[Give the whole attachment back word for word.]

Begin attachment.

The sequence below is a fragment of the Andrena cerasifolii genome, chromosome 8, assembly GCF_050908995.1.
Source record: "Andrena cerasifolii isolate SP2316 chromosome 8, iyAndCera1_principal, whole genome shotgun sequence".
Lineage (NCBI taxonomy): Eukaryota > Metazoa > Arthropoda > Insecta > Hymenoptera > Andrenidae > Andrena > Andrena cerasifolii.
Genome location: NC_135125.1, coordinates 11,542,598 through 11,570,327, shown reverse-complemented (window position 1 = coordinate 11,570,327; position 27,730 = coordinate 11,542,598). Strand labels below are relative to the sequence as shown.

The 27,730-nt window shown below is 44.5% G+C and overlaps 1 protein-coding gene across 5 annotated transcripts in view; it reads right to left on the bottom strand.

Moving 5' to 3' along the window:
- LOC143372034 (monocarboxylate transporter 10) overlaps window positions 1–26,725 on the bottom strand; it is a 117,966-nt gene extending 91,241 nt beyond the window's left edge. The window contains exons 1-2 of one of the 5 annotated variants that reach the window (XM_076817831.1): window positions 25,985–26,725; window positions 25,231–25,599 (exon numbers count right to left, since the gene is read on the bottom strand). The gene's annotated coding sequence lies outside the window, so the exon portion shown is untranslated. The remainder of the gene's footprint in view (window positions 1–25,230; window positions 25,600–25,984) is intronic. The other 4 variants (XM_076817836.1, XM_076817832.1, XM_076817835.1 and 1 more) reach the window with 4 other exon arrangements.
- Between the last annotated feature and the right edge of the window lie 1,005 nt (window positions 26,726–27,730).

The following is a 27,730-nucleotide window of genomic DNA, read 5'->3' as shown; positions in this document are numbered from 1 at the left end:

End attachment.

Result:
The sequence below is a fragment of the Andrena cerasifolii genome, chromosome 8, assembly GCF_050908995.1.
Source record: "Andrena cerasifolii isolate SP2316 chromosome 8, iyAndCera1_principal, whole genome shotgun sequence".
Lineage (NCBI taxonomy): Eukaryota > Metazoa > Arthropoda > Insecta > Hymenoptera > Andrenidae > Andrena > Andrena cerasifolii.
Genome location: NC_135125.1, coordinates 11,542,598 through 11,570,327, shown reverse-complemented (window position 1 = coordinate 11,570,327; position 27,730 = coordinate 11,542,598). Strand labels below are relative to the sequence as shown.

The 27,730-nt window shown below is 44.5% G+C and overlaps 1 protein-coding gene across 5 annotated transcripts in view; it reads right to left on the bottom strand.

Moving 5' to 3' along the window:
- LOC143372034 (monocarboxylate transporter 10) overlaps window positions 1–26,725 on the bottom strand; it is a 117,966-nt gene extending 91,241 nt beyond the window's left edge. The window contains exons 1-2 of one of the 5 annotated variants that reach the window (XM_076817831.1): window positions 25,985–26,725; window positions 25,231–25,599 (exon numbers count right to left, since the gene is read on the bottom strand). The gene's annotated coding sequence lies outside the window, so the exon portion shown is untranslated. The remainder of the gene's footprint in view (window positions 1–25,230; window positions 25,600–25,984) is intronic. The other 4 variants (XM_076817836.1, XM_076817832.1, XM_076817835.1 and 1 more) reach the window with 4 other exon arrangements.
- Between the last annotated feature and the right edge of the window lie 1,005 nt (window positions 26,726–27,730).

The following is a 27,730-nucleotide window of genomic DNA, read 5'->3' as shown; positions in this document are numbered from 1 at the left end: